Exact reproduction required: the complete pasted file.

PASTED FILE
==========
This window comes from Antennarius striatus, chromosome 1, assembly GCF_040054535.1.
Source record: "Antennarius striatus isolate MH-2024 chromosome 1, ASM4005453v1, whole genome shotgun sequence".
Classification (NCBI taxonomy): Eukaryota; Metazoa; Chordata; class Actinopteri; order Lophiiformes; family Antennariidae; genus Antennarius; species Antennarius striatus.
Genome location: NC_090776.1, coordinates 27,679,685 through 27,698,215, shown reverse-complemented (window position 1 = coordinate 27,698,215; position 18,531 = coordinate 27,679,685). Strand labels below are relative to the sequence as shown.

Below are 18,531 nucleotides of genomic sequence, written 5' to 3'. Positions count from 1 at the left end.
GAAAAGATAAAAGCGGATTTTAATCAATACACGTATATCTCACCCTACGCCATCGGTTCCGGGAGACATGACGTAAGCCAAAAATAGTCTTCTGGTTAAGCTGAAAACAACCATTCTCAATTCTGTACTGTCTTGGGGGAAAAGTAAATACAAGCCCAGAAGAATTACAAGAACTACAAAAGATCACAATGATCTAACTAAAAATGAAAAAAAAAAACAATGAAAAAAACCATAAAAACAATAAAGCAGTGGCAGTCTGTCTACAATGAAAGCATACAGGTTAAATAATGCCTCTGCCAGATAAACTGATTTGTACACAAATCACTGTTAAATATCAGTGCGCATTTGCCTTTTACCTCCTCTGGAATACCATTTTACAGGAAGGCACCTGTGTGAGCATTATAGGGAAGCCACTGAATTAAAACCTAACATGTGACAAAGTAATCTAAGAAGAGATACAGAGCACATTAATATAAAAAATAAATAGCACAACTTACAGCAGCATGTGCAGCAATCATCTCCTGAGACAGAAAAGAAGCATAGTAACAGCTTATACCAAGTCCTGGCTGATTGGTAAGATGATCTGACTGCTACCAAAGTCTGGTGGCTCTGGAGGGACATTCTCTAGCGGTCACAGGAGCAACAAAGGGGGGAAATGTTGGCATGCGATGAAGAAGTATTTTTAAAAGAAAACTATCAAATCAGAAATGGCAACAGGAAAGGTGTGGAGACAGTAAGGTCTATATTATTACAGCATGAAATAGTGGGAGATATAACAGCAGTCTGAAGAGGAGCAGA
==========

This window comes from Antennarius striatus, chromosome 1, assembly GCF_040054535.1.
Source record: "Antennarius striatus isolate MH-2024 chromosome 1, ASM4005453v1, whole genome shotgun sequence".
Classification (NCBI taxonomy): Eukaryota; Metazoa; Chordata; class Actinopteri; order Lophiiformes; family Antennariidae; genus Antennarius; species Antennarius striatus.
Genome location: NC_090776.1, coordinates 27,679,685 through 27,698,215, shown reverse-complemented (window position 1 = coordinate 27,698,215; position 18,531 = coordinate 27,679,685). Strand labels below are relative to the sequence as shown.

Below are 18,531 nucleotides of genomic sequence, written 5' to 3'. Positions count from 1 at the left end.
GAAAAGATAAAAGCGGATTTTAATCAATACACGTATATCTCACCCTACGCCATCGGTTCCGGGAGACATGACGTAAGCCAAAAATAGTCTTCTGGTTAAGCTGAAAACAACCATTCTCAATTCTGTACTGTCTTGGGGGAAAAGTAAATACAAGCCCAGAAGAATTACAAGAACTACAAAAGATCACAATGATCTAACTAAAAATGAAAAAAAAAAACAATGAAAAAAACCATAAAAACAATAAAGCAGTGGCAGTCTGTCTACAATGAAAGCATACAGGTTAAATAATGCCTCTGCCAGATAAACTGATTTGTACACAAATCACTGTTAAATATCAGTGCGCATTTGCCTTTTACCTCCTCTGGAATACCATTTTACAGGAAGGCACCTGTGTGAGCATTATAGGGAAGCCACTGAATTAAAACCTAACATGTGACAAAGTAATCTAAGAAGAGATACAGAGCACATTAATATAAAAAATAAATAGCACAACTTACAGCAGCATGTGCAGCAATCATCTCCTGAGACAGAAAAGAAGCATAGTAACAGCTTATACCAAGTCCTGGCTGATTGGTAAGATGATCTGACTGCTACCAAAGTCTGGTGGCTCTGGAGGGACATTCTCTAGCGGTCACAGGAGCAACAAAGGGGGGAAATGTTGGCATGCGATGAAGAAGTATTTTTAAAAGAAAACTATCAAATCAGAAATGGCAACAGGAAAGGTGTGGAGACAGTAAGGTCTATATTATTACAGCATGAAATAGTGGGAGATATAACAGCAGTCTGAAGAGGAGCAGA